Frankly, I have no illusion that I can single handedly change the quality and nature of periodontal therapy in every dental office in the world – at least not over night. There will come a day when dentists and dental hygienists train patients in ways very similar to how they perform clinical procedures today, because that is how they will be trained themselves. Even communication within dentistry is a trainable procedure. In time, the importance of effective communication within periodontal therapy will grow to the point where it will no longer be considered an esoteric topic. Instead it will be taught as a learned communication skill requiring memorization, rehearsals and performance. Critical conversations will be planned out behind the scenes and standardized into templates similar to composing musical compositions – and every member of the office team will learn how to read the music and perform their important role in patient support. Eventually more dentists will begin to grasp the overarching protection provided by proactively training patients and their teams. Informed consent will simply be subtly built into the everyday conversations office personnel have with patients because it has simply become a part of the story and culture of the office. When this happens friction between patients and dental offices will dramatically decline. Dental teams (not just a handful of dental hygienists) will no longer simply accept that patients never will floss or that they always do. Instead they will actually and automatically show them how to do it effectively and work with them when they have difficulty getting the hang of it. And patients will change their attitudes...

How to Succeed in Periodontal Therapy Part 4

Where Are We? It should be obvious by now that this presentation is not a “best practices” consensus on the subject of periodontal therapy. Rather it is my personal, but experienced advice on what I consider the best way for dentists to treat and manage chronic periodontitis. I also believe that reading and implementing some or all of my recommendations here will help your practice grow. The purpose of these blog posts, which will eventually be consolidated into a manual and used in training seminars on line or in person, is to explain in a comprehensive way how to establish and then operate a periodontal therapy program; one that provides the best care beginning in the general dental office that is working in concert with a periodontist colleague. In other words it is assumed that there will be patients who fall outside of the more predictable and routine, so for this reason, it is always smart to have a periodontist on your Periodontal Therapy Program team. This brings confidence to patients in your program and makes referrals, when indicated, easier to achieve. Remember, it is important that your referral recommendations are followed by your patients in order to make sure they return to you later. Patients who leave any office to find “somebody” to help them with “something” easily lose confidence in the practice that seems to have sent them away. On the other hand, when patients understand the story and how and when referrals are made, and to whom they are made, as simply a matter of fact in the early presentation, this builds greater trust in the...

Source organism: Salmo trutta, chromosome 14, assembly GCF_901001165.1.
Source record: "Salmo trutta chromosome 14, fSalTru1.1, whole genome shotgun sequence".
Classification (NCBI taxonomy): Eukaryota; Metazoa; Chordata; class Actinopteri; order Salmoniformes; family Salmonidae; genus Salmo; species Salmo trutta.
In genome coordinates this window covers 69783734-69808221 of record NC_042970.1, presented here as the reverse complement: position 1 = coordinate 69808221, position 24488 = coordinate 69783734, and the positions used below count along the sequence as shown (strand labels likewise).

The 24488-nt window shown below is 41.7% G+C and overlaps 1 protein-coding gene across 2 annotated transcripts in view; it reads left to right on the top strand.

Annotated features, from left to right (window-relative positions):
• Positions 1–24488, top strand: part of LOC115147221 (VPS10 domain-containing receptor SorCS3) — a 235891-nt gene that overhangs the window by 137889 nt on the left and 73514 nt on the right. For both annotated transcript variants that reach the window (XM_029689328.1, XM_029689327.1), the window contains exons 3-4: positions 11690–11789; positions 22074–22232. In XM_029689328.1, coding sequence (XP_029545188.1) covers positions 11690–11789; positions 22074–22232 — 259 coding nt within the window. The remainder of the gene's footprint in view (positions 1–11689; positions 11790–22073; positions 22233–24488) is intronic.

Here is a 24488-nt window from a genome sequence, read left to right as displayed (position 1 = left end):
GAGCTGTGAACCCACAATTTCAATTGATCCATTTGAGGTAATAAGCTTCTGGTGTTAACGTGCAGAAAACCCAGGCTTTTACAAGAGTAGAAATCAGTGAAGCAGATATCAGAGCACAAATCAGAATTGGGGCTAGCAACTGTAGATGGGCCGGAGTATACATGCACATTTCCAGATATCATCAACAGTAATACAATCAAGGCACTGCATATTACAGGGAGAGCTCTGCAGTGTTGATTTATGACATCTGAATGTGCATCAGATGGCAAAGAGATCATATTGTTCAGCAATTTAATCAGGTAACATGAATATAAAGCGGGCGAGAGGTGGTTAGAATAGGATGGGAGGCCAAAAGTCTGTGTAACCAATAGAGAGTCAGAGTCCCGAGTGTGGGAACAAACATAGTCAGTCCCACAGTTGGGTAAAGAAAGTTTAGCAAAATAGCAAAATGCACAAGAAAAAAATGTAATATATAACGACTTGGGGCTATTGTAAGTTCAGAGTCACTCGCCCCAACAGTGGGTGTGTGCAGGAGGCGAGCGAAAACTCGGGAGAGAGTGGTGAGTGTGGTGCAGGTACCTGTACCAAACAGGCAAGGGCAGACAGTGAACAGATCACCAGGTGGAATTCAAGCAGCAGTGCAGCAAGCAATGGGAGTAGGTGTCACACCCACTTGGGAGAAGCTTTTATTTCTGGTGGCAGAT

How to Succeed in Periodontal Therapy Part 3

The Power of Story There are successful dental practices alongside unsuccessful dental practices. Each one of them provides similar services and has similar patients, yet some succeed and others do not. So what’s the difference? It’s really very simple. It’s explained in a story. Would you like to hear it? It’s every dentist’s story and it goes like this. A few years back every dentist was a dental student. And before this they were taking pre-dental classes, which were predominantly math and science courses. In fact most pre-dental students majored then, and still do even today, in biology or chemistry, not because they like these subjects, but because they want to be dentists and believe their chances are better if they obtain a degree in one of these fields. The science classes in colleges and universities that are prerequisites for dentistry, medicine and veterinary sciences are popular, not because most of the students taking them love these subjects.  It is because they are required courses in order to become doctors. So the class sizes are large and often are taught by graduate students. This is because professors prefer working with those who happen to enjoy their particular field. They do not enjoy dealing with people who are only there for the grade. So why isn’t there more of a stink about this? It is because the unwritten objective of these courses is not to teach toward comprehension anyway. These courses are for the most part filters designed to weed out professional school applicants.  So if lectures are complicated, possibly given by someone whose native language isn’t English, and the...